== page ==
“Dear Amit, we’re sad to know that you applied for a job with our competitor, Acme Online. But you’re a valued member of our team. So we’re increasing your salary by 25%. And throwing in an extra week of paid leave annually. Love, HR.”
How did your company’s HR come to know about you having applied to a rival company? You didn’t tell a soul. Not your spouse, not your BFF, not your folks.
Were they monitoring your emails? Listening in on your phone calls? Checking your increased frequency of LinkedIn updates?
None of the above (though they could). Instead, the job site through which you applied did. Through its scarcely advertised product called Employee Watch. Which popped up the following alert on your HR manager’s screen:
“Dear HR, your employee Amit just applied for a job with Acme Online.”
We made that up. Job sites would never do that. But credit bureaus might.
Especially if those credit bureaus are named TransUnion CIBIL. With about 90% share of India’s credit bureau market, CIBIL has an interesting product called CIBIL Watch to help banks and lending institutions keep tabs on their customers.
CIBIL Watch is a real-time alert product that helps lender A know instantly if one of its customers is applying for a loan with lender B. CIBIL intimates lenders via a pop-up message if one of their borrowers is over-borrowing or is likely to turn into a defaulter. What started out as a nifty risk-mitigation tool, has, over two years, become something else in the hands of CIBIL and lenders like Bajaj Finance, HDFC Bank, Yes Bank, Kotak Mahindra Bank—a sales tool.
Risk mitigation to sales maximisation
One of the biggest users of CIBIL Watch is Bajaj Finance—among the country’s largest non-banking financial companies (NBFC). Its ability to sell multiple loans to each one of its borrowers is noteworthy. Interestingly, Bajaj has been looking for a senior manager, who will be in charge of CIBIL Watch, for a while now. It wants to use this channel as a “significant force multiplier to cross-sell products.”
Banks and NBFCs have five channels to reach customers. Through sales agents, telecallers, aggregators like BankBazaar and PaisaBazaar, and through their own branches and digital channels. On average, lenders spend as much as 2% of the loan amount to acquire a new borrower. But for channels like CIBIL Watch, it’s only about leveraging existing channels. It rides on the lender’s ability to act fast, have the flexibility to tailor-make products on the fly, and offer better pricing to lure borrowers.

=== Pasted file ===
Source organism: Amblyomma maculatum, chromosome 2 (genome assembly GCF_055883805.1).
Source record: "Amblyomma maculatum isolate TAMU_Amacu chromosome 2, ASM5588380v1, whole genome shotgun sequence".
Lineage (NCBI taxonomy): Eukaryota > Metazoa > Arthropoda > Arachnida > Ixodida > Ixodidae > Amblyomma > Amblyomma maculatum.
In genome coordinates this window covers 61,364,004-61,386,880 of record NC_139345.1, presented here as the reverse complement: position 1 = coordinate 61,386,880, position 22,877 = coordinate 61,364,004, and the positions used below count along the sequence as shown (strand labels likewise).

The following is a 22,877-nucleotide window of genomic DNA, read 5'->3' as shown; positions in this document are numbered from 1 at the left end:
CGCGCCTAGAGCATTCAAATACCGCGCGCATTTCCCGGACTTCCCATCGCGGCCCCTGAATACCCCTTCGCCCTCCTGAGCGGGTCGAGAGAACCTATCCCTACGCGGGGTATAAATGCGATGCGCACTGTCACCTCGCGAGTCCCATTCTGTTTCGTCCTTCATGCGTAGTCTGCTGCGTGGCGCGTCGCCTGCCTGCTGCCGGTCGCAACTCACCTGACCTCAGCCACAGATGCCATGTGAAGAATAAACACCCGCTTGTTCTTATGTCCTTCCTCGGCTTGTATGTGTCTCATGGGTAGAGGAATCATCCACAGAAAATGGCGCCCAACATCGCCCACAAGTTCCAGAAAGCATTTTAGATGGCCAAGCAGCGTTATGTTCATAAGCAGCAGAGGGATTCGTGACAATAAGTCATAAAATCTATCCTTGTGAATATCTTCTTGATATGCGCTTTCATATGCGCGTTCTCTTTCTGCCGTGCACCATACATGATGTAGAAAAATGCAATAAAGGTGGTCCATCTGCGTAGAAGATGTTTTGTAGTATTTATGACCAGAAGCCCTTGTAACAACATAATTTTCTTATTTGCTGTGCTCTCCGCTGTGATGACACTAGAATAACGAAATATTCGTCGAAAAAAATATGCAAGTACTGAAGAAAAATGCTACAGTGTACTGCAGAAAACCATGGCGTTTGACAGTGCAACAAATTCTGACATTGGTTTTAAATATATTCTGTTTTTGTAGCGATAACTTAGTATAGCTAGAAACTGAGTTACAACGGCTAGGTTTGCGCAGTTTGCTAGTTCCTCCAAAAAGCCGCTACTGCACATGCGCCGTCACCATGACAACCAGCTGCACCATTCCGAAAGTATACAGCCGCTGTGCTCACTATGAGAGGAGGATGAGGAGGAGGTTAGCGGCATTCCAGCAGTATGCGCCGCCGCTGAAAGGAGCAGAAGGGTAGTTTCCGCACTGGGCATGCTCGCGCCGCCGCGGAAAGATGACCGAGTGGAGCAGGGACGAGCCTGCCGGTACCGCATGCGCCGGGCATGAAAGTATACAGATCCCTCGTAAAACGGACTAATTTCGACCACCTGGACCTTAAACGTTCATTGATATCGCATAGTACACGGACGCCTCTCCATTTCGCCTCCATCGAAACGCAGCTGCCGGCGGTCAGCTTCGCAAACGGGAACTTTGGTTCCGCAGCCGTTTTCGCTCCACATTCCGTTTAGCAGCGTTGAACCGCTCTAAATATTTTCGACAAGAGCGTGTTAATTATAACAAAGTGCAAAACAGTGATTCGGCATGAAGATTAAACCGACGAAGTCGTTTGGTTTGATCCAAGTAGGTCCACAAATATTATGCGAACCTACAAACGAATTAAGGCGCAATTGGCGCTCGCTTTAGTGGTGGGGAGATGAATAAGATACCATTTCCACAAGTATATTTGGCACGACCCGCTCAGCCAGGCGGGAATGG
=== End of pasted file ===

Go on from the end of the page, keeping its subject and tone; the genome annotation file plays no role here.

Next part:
“The volume of leads coming through CIBIL Watch is sizeable. For lenders like Bajaj, 15% of their monthly business comes from it,” said a senior lending executive.
Conversions of this magnitude are making other banks sit up. Yes Bank even built a channel around Watch called Yes Express in 2017. Neeraj Dhawan, chief risk officer – retail banking at Yes Bank, said that the conversion he sees through this is off the charts. “We initially put less than 5% of our customers on the Watch and are now increasing that number by 20% every month.”
The cost of acquisition, he shared, is on an average 25% that of any other digital channel while conversion is 400-500% higher. “We reach out to customers within an hour with pre-filled details of their application, and that’s a wow-factor for them,” said Dhawan.
Incumbents of the world, unite. Against disruption
For the last 15 years that credit bureaus have been around, banks and Non-Banking Financial Companies (NBFCs) were mandated by the Reserve Bank of India to supply the data on their borrowers to credit bureaus. As a result, credit bureaus have the financial gossip on everybody in town. Who skipped a credit card repayment, who has how many debts, who is a good borrower, a bad borrower.
So much so that bureaus like CIBIL know a lender’s customer better than the lender; the bureau has the borrowing record of a person, across all instruments and all financial institutions, in one place. So every financial institution takes its credit underwriting decision based on the bureau’s dirt on that user.
CIBIL is the largest of the bureaus, with about 90% market share, holding data on about 1 billion credit records of 555 million borrowers.